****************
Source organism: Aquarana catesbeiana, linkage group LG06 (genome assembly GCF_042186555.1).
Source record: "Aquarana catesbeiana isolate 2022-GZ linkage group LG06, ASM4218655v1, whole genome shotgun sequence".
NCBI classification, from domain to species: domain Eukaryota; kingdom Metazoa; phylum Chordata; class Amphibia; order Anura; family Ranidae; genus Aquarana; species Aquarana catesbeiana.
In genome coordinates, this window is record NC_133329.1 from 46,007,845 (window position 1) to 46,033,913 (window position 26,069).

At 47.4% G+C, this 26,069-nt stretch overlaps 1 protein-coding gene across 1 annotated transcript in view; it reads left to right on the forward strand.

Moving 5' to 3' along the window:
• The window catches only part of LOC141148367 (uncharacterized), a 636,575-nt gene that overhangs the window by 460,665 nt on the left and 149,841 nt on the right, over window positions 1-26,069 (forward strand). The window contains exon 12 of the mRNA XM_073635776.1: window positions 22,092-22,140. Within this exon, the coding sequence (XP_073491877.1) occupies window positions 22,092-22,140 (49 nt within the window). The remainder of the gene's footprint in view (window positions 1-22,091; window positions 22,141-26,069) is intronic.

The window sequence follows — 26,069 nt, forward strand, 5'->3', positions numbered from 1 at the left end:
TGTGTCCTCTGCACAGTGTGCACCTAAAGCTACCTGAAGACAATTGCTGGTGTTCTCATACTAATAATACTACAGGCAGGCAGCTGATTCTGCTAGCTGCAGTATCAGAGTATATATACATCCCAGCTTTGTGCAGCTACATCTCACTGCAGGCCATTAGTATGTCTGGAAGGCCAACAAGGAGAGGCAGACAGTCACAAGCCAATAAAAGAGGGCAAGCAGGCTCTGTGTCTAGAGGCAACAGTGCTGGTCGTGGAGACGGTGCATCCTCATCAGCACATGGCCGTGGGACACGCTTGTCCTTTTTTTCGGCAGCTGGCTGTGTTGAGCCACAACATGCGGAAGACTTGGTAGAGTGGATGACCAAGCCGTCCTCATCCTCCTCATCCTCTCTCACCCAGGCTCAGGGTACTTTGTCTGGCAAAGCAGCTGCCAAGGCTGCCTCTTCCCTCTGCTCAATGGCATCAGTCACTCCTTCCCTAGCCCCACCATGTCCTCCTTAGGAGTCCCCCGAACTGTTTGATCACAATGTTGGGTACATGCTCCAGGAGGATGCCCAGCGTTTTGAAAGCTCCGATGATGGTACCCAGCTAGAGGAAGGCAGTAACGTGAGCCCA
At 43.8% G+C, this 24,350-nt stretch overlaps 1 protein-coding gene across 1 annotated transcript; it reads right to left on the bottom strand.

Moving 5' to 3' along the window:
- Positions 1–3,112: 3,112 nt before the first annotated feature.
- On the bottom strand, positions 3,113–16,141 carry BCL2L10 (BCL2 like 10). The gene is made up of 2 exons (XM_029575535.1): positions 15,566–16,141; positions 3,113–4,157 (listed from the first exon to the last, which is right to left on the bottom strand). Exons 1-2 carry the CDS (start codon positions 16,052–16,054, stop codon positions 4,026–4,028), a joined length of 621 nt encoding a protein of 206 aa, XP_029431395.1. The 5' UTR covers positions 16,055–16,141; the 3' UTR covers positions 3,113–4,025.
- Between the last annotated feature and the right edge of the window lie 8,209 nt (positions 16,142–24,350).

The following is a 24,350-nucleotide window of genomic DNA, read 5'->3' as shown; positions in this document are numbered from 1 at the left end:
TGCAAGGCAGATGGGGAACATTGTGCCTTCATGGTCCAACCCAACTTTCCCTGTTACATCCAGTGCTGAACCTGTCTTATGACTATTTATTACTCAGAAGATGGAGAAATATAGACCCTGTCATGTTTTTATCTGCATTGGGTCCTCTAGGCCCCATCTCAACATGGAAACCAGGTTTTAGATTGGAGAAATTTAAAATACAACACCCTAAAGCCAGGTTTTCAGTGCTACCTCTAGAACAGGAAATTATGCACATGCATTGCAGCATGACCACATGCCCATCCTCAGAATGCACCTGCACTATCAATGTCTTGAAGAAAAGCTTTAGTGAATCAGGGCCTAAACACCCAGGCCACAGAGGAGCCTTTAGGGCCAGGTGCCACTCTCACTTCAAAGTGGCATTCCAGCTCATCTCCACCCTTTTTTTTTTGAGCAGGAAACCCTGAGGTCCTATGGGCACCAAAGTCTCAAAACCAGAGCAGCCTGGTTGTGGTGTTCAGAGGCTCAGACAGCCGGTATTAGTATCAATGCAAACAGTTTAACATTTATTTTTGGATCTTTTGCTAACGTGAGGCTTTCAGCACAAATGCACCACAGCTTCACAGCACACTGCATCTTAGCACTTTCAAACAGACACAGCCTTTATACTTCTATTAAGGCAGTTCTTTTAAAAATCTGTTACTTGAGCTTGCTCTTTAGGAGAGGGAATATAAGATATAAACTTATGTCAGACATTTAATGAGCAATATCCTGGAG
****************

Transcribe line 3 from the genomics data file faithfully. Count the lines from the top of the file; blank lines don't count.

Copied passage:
NCBI classification, from domain to species: domain Eukaryota; kingdom Metazoa; phylum Chordata; class Amphibia; order Anura; family Ranidae; genus Aquarana; species Aquarana catesbeiana.